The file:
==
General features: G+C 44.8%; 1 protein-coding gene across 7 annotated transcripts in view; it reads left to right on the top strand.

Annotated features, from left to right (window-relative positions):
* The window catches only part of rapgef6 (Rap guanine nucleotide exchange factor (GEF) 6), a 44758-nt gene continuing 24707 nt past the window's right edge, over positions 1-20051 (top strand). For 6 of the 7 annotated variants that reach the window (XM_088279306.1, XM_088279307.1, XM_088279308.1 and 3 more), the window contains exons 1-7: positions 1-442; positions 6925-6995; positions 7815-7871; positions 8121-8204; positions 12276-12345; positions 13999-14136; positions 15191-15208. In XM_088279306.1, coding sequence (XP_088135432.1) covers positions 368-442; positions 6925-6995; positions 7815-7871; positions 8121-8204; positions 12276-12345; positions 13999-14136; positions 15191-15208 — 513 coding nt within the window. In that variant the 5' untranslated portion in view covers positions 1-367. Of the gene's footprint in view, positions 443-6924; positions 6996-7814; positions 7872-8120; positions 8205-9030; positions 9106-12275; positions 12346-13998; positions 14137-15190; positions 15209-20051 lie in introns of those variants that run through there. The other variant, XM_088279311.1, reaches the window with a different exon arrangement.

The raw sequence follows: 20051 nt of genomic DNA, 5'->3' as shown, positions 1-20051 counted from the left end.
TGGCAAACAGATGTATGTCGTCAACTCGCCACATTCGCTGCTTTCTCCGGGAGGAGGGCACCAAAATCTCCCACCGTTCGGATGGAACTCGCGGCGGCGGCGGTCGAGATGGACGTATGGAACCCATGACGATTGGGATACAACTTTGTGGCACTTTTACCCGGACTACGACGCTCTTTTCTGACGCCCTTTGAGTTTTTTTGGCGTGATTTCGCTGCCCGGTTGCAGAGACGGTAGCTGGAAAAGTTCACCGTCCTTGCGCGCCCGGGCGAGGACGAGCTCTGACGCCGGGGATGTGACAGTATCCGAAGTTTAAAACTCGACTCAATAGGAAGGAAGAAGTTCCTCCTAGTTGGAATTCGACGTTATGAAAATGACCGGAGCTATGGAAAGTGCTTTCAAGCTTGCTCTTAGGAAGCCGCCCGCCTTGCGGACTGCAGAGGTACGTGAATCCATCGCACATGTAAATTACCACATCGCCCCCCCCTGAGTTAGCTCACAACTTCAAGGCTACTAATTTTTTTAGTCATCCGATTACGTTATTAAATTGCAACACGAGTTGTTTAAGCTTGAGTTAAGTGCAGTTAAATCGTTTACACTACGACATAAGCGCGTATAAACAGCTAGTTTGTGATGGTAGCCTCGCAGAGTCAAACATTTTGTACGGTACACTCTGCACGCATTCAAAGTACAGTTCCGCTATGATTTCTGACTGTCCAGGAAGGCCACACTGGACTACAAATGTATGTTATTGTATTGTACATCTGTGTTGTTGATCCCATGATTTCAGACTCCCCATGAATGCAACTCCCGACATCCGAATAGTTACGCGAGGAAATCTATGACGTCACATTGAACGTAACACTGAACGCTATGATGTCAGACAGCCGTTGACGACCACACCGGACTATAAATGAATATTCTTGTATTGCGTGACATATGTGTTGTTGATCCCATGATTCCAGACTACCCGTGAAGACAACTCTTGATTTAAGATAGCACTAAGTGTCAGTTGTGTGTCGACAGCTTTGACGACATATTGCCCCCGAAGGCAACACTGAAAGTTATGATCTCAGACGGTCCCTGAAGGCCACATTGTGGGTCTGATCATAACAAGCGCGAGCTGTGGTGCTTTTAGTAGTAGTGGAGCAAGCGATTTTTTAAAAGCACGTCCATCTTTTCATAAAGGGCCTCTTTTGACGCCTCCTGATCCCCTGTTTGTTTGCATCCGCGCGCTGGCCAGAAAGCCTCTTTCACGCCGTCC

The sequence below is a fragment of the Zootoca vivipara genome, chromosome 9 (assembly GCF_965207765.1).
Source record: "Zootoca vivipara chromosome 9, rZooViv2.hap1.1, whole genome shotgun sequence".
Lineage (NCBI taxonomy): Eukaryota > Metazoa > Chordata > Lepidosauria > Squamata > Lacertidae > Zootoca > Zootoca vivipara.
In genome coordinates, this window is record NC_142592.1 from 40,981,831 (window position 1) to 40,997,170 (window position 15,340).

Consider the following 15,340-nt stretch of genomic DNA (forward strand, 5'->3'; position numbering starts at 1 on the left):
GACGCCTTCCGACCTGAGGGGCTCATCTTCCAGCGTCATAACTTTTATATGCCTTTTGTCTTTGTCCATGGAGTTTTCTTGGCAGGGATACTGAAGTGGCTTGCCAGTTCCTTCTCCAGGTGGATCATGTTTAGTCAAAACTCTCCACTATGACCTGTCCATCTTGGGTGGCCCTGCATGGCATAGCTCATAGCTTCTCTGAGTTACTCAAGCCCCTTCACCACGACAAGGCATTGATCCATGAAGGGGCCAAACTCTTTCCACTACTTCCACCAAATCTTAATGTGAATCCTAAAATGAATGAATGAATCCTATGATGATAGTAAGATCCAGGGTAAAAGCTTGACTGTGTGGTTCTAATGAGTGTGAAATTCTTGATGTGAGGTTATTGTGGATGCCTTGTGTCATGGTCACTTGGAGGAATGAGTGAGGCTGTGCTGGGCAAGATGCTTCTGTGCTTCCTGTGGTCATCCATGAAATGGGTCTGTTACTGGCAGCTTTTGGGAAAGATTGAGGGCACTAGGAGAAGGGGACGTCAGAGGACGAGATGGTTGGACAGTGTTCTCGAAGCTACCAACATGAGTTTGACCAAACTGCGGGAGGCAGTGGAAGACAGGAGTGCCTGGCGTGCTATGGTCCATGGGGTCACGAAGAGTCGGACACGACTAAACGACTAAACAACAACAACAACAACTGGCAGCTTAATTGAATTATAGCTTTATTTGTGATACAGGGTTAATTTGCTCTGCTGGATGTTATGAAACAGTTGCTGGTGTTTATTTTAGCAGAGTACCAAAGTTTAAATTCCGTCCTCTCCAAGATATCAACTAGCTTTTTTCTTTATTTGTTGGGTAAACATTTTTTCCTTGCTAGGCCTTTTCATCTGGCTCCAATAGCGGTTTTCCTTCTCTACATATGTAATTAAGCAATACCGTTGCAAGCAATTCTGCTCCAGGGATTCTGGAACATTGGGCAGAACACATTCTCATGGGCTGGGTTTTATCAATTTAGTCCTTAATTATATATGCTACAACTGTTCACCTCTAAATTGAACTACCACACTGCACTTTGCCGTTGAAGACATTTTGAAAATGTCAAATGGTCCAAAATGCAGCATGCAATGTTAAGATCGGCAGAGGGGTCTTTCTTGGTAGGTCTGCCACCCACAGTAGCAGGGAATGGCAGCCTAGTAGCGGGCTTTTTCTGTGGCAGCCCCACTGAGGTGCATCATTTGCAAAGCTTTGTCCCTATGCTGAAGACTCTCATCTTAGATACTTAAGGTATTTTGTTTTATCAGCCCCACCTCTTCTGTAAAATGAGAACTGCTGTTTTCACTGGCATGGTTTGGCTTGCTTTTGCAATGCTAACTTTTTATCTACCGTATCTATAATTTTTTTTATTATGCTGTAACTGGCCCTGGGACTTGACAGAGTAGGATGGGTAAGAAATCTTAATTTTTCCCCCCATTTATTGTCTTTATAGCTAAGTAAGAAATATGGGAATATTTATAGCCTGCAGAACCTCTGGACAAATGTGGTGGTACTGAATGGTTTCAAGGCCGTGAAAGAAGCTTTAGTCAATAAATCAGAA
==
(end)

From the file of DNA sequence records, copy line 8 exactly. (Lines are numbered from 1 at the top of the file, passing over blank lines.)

Lineage (NCBI taxonomy): Eukaryota > Metazoa > Chordata > Lepidosauria > Squamata > Lacertidae > Zootoca > Zootoca vivipara.